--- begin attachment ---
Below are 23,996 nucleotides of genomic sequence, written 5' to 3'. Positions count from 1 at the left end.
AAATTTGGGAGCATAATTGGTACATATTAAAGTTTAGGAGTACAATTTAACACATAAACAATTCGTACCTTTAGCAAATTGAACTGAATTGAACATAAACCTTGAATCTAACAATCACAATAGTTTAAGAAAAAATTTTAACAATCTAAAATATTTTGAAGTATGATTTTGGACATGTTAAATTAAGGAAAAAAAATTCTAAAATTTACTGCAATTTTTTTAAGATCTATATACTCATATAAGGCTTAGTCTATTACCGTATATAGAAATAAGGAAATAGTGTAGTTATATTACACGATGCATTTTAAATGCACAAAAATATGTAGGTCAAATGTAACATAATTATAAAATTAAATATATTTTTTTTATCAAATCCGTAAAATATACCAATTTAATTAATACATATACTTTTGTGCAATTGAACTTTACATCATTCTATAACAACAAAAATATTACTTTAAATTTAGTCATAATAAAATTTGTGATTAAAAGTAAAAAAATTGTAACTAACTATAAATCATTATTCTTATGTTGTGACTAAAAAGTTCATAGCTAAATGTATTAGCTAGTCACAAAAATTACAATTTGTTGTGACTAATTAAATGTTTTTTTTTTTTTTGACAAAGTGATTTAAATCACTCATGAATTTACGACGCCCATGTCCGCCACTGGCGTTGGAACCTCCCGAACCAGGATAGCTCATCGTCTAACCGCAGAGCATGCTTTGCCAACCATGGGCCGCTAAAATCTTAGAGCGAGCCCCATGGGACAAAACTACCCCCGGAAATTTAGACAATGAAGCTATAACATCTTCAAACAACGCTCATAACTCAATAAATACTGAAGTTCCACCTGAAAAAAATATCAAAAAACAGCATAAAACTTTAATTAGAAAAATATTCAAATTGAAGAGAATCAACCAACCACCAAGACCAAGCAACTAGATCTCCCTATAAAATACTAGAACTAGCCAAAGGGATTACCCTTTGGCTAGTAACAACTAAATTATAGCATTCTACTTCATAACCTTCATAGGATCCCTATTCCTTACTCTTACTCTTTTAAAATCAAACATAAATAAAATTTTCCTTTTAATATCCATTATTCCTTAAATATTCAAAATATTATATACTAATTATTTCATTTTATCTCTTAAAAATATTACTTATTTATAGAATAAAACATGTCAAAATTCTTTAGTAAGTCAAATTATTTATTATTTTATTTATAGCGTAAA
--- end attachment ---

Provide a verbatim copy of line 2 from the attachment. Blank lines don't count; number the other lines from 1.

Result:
AAATTTGGGAGCATAATTGGTACATATTAAAGTTTAGGAGTACAATTTAACACATAAACAATTCGTACCTTTAGCAAATTGAACTGAATTGAACATAAACCTTGAATCTAACAATCACAATAGTTTAAGAAAAAATTTTAACAATCTAAAATATTTTGAAGTATGATTTTGGACATGTTAAATTAAGGAAAAAAAATTCTAAAATTTACTGCAATTTTTTTAAGATCTATATACTCATATAAGGCTTAGTCTATTACCGTATATAGAAATAAGGAAATAGTGTAGTTATATTACACGATGCATTTTAAATGCACAAAAATATGTAGGTCAAATGTAACATAATTATAAAATTAAATATATTTTTTTTATCAAATCCGTAAAATATACCAATTTAATTAATACATATACTTTTGTGCAATTGAACTTTACATCATTCTATAACAACAAAAATATTACTTTAAATTTAGTCATAATAAAATTTGTGATTAAAAGTAAAAAAATTGTAACTAACTATAAATCATTATTCTTATGTTGTGACTAAAAAGTTCATAGCTAAATGTATTAGCTAGTCACAAAAATTACAATTTGTTGTGACTAATTAAATGTTTTTTTTTTTTTTGACAAAGTGATTTAAATCACTCATGAATTTACGACGCCCATGTCCGCCACTGGCGTTGGAACCTCCCGAACCAGGATAGCTCATCGTCTAACCGCAGAGCATGCTTTGCCAACCATGGGCCGCTAAAATCTTAGAGCGAGCCCCATGGGACAAAACTACCCCCGGAAATTTAGACAATGAAGCTATAACATCTTCAAACAACGCTCATAACTCAATAAATACTGAAGTTCCACCTGAAAAAAATATCAAAAAACAGCATAAAACTTTAATTAGAAAAATATTCAAATTGAAGAGAATCAACCAACCACCAAGACCAAGCAACTAGATCTCCCTATAAAATACTAGAACTAGCCAAAGGGATTACCCTTTGGCTAGTAACAACTAAATTATAGCATTCTACTTCATAACCTTCATAGGATCCCTATTCCTTACTCTTACTCTTTTAAAATCAAACATAAATAAAATTTTCCTTTTAATATCCATTATTCCTTAAATATTCAAAATATTATATACTAATTATTTCATTTTATCTCTTAAAAATATTACTTATTTATAGAATAAAACATGTCAAAATTCTTTAGTAAGTCAAATTATTTATTATTTTATTTATAGCGTAAA